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26 Old Mill Road, Great Neck, NY 11023 (516) 487-6100                                                              Shabbat Announcements Terumah 5780
         Where did it come from, this world-changing idea? It did   If the concept of the Mishkan, the Tabernacle, is that God
         not come from the Temple, but rather from the much   lives in the human heart whenever it opens itself
         earlier institution described in this week’s parsha: the   unreservedly to heaven, then its physical location is
         Tabernacle. Its essence was that it was portable, made up   irrelevant. Thus, the way was open, seven centuries later,
         of beams and hangings that could be dismantled and   to the synagogue: the supreme statement of the idea that
         carried by the Levites as the Israelites journeyed through   if God is everywhere, He can be reached anywhere. I find it
         the wilderness. The Tabernacle, a temporary structure,   moving that the frail structure described in this week’s
         turned out to have permanent influence, whereas the   parsha became the inspiration of an institution that, more
         Temple, intended to be permanent, proved to be temporary  than any other, kept the Jewish people alive through
         – until, as we pray daily, it is rebuilt. More significant than   almost two thousand years of dispersion – the longest of all
         the physical structure of the Tabernacle was its     journeys through the wilderness.
         metaphysical structure. The very idea that one can build a
         home for God seems absurd. It was all too easy to
         understand the concept of sacred space in a polytheistic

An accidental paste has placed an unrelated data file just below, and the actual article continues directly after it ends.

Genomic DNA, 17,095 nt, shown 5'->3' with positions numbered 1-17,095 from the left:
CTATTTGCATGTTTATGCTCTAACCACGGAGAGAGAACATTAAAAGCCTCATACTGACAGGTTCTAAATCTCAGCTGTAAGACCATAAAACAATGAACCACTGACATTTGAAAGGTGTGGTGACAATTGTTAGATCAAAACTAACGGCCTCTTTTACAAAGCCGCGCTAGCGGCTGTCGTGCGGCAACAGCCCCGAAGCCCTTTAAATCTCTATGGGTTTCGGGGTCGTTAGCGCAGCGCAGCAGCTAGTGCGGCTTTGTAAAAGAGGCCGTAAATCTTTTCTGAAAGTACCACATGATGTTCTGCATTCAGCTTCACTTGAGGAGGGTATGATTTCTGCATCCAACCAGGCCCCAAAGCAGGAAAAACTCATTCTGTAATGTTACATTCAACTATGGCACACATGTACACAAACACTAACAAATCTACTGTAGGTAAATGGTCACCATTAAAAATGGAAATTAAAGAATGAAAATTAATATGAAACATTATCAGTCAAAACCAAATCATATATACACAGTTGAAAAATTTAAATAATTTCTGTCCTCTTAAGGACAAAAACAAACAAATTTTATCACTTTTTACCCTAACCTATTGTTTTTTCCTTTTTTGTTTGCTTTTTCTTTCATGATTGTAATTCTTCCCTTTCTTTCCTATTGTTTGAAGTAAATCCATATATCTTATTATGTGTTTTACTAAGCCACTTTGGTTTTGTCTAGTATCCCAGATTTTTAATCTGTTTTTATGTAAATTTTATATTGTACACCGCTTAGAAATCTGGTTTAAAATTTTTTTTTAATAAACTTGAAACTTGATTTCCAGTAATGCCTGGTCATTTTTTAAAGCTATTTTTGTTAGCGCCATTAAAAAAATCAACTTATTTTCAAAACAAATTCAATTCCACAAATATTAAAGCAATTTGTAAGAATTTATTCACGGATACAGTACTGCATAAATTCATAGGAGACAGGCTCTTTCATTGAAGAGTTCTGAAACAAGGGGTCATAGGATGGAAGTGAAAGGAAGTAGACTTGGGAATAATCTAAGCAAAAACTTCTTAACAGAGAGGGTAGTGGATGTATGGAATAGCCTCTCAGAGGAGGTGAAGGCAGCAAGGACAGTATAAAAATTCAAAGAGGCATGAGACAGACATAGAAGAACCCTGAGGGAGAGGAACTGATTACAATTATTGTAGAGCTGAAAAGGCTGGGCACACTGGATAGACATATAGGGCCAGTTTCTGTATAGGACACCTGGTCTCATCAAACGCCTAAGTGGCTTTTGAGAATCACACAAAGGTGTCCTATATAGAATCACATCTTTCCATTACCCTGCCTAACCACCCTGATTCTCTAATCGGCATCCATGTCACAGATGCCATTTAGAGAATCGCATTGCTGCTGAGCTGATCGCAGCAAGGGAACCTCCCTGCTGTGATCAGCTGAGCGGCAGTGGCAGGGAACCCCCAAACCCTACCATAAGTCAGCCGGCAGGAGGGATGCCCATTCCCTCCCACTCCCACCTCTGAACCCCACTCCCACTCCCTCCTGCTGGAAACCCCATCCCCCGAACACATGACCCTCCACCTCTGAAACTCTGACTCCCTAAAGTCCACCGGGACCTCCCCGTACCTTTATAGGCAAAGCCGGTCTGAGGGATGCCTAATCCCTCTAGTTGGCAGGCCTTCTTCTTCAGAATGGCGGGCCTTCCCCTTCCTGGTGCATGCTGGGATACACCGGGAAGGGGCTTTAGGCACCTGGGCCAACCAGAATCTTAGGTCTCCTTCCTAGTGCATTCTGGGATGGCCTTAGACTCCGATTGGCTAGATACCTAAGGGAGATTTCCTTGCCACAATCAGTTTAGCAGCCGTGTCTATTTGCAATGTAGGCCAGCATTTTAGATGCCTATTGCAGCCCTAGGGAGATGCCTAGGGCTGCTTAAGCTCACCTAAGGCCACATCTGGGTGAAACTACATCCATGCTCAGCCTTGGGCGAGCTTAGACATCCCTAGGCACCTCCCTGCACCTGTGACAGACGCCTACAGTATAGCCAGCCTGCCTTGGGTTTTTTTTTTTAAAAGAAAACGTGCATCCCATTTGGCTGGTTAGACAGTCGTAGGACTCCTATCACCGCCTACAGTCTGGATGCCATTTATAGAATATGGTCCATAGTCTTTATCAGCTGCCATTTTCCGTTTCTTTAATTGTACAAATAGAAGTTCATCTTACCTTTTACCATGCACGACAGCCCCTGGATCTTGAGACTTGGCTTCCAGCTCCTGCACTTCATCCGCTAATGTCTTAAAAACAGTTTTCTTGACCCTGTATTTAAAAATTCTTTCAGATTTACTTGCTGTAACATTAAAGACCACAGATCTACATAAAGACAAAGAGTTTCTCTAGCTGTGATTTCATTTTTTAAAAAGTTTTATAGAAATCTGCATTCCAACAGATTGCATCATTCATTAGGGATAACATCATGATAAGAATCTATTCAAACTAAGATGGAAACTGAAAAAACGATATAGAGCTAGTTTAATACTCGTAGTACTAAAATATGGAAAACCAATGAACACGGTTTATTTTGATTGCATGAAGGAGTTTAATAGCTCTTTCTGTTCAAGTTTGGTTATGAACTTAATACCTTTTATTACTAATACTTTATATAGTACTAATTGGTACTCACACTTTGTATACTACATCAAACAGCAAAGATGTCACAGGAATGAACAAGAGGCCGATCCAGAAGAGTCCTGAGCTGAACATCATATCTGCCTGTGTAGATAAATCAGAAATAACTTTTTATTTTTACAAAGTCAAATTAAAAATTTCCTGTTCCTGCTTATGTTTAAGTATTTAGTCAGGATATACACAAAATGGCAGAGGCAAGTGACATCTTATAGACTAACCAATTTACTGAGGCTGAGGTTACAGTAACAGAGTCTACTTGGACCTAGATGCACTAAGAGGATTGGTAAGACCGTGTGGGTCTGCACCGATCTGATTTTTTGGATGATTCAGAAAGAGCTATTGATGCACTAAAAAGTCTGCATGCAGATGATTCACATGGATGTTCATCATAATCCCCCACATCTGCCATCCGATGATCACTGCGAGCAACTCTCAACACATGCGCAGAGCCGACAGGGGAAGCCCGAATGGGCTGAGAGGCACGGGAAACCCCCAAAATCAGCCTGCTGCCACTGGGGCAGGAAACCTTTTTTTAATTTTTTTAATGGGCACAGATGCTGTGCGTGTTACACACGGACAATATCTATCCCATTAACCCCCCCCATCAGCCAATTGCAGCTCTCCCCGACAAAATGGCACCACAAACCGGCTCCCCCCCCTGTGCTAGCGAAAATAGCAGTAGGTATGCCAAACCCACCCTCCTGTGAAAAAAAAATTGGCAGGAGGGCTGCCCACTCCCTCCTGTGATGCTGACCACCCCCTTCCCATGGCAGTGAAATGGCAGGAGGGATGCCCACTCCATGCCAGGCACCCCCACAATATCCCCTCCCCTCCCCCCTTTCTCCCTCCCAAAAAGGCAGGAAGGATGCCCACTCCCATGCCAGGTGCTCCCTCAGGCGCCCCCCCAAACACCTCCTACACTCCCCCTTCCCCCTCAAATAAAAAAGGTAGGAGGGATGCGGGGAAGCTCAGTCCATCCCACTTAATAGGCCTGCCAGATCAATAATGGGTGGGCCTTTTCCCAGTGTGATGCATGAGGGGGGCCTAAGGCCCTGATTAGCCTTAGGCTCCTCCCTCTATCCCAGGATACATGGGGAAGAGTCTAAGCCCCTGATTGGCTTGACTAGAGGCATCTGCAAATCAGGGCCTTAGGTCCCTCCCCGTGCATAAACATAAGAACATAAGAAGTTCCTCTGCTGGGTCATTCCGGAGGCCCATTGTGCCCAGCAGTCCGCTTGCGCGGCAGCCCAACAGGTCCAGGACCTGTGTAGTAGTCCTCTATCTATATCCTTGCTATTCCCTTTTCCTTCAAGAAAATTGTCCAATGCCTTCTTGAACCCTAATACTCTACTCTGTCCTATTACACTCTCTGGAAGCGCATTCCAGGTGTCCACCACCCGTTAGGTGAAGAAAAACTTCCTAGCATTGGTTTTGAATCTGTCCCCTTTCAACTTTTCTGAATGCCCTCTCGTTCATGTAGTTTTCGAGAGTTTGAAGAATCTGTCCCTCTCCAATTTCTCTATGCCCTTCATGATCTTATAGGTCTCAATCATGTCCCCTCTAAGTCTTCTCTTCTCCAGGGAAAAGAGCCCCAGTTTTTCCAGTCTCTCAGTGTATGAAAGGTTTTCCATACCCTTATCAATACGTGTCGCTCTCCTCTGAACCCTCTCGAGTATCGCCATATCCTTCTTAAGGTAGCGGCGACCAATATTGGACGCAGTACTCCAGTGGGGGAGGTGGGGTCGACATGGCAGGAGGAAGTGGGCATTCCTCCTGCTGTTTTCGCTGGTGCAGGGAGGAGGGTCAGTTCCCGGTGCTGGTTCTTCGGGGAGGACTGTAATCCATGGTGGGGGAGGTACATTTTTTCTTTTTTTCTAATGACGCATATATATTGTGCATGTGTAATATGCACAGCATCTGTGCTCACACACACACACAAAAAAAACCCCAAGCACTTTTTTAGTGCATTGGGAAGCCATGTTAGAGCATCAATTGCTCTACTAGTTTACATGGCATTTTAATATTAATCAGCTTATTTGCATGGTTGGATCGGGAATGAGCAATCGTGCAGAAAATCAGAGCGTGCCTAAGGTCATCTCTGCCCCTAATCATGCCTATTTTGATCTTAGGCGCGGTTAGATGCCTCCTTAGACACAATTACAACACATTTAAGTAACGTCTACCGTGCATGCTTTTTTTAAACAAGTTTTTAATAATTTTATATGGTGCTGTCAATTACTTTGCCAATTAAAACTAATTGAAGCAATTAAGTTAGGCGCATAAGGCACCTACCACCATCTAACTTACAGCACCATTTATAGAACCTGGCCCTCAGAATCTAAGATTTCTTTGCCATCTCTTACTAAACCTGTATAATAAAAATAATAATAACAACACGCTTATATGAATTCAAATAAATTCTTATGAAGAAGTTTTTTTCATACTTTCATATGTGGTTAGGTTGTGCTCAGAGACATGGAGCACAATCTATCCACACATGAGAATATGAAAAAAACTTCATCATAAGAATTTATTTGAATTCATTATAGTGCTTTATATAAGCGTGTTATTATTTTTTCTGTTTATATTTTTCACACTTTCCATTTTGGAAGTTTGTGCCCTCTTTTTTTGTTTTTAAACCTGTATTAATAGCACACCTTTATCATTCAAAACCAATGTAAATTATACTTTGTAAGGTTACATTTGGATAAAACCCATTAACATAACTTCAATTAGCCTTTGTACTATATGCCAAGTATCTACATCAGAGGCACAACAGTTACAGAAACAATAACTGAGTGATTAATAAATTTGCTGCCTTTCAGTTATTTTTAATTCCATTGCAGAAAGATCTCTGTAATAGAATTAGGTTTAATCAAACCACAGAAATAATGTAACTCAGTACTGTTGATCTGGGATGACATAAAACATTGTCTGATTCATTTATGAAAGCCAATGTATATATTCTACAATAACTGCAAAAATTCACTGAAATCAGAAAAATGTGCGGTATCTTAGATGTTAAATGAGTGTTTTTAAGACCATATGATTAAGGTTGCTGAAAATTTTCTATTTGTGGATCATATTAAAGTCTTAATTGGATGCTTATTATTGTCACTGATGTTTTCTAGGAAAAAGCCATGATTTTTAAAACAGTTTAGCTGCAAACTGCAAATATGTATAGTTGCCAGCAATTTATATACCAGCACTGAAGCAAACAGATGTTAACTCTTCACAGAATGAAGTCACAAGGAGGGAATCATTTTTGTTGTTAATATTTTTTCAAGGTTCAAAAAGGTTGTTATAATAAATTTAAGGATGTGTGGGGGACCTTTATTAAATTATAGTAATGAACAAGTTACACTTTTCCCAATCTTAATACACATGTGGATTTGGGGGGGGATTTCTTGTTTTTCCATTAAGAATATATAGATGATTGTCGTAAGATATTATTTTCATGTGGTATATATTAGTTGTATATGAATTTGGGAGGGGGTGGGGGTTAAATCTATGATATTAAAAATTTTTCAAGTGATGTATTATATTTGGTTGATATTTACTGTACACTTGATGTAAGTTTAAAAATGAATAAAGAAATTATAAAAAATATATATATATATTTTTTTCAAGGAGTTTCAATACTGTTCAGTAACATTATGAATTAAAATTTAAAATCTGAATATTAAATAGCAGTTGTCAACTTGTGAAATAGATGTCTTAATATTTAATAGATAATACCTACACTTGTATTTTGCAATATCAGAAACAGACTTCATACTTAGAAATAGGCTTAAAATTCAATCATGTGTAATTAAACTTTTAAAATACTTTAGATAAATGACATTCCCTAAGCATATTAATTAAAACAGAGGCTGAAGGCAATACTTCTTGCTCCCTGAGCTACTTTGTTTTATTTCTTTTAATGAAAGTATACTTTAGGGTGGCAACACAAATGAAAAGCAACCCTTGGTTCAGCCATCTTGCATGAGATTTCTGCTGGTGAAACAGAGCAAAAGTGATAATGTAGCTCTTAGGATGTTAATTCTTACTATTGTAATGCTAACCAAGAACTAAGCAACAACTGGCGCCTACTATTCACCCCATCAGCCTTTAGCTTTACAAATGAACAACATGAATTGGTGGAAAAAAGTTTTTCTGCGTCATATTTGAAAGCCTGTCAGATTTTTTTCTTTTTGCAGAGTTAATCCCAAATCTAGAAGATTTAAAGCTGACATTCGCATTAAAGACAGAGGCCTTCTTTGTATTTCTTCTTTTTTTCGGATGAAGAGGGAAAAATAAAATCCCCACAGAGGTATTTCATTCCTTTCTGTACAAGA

worldview. The gods were half-human. They had places
         where they could be encountered. Monotheism tore this
         idea up at its roots, nowhere more eloquently than in Psalm
         139: Where can I go from Your Spirit? Where can I flee
         from Your presence? If I go up to the heavens, You are   TODAY, FEB. 24TH IS THE DEADLINE FOR
         there; If I make my bed in the depths, You are there.   ORDERING SISTERHOOD PURIM PACKAGES!
         Hence the question asked by Israel’s wisest King, Solomon:
         “But will God really dwell on earth? The heavens, even the
         highest heaven, cannot contain You. How much less this
         temple I have built!” (I Kings 8:27). The same question is
         posed in the name of God by one of Israel’s greatest
         prophets, Isaiah: Heaven is My throne, and the earth is My
         footstool. Where is the house you will build for Me? Where
         will My resting place be? (Isaiah 66:1)
         The very concept of making a home in finite space for an
         infinite presence seems a contradiction in terms. The
         answer, still astonishing in its profundity, is contained at
         the beginning of this week’s parsha: “They shall make a
         Sanctuary for Me, and I will dwell in them [betokham]”
         (Exodus 25:8). The Jewish mystics pointed out the linguistic
         strangeness of this sentence. It should have said, “I will
         dwell in it,” not “I will dwell in them.” The answer is that
         the Divine Presence lives not in a building but in its
         builders; not in a physical place but in the human heart.
         The Sanctuary was not a place in which the objective
         existence of God was somehow more concentrated than
         elsewhere. Rather, it was a place whose holiness had the
         effect of opening hearts to the One worshipped there. God
         exists everywhere, but not everywhere do we feel the
         presence of God in the same way. The essence of “the holy”
         is that it is a place where we set aside all human devices
         and desires and enter a domain wholly set aside for God.

                              Great Neck Synagogue
                     26 Old Mill Road, Great Neck , NY 11023

                         Rabbi Dale Polakoff, Rabbi
                      Rabbi Ian Lichter, Assistant Rabbi
                       Rabbi Aron White, Intern Rabbi
                    Dr. Ephraim Wolf, z”l, Rabbi Emeritus
                           Yitzy Spinner, Cantor
                    Eleazer Schulman, z”l, Cantor Emeritus
                     Rabbi Sholom Jensen, Youth Director
                  Zehava & Dr. Michael Atlas, Youth Directors
                      Mark Twersky, Executive Director
                     Dr. James Frisch, Assistant Director
                          Erran Kagan, President
                   Harold Domnitch, Chairman of the Board
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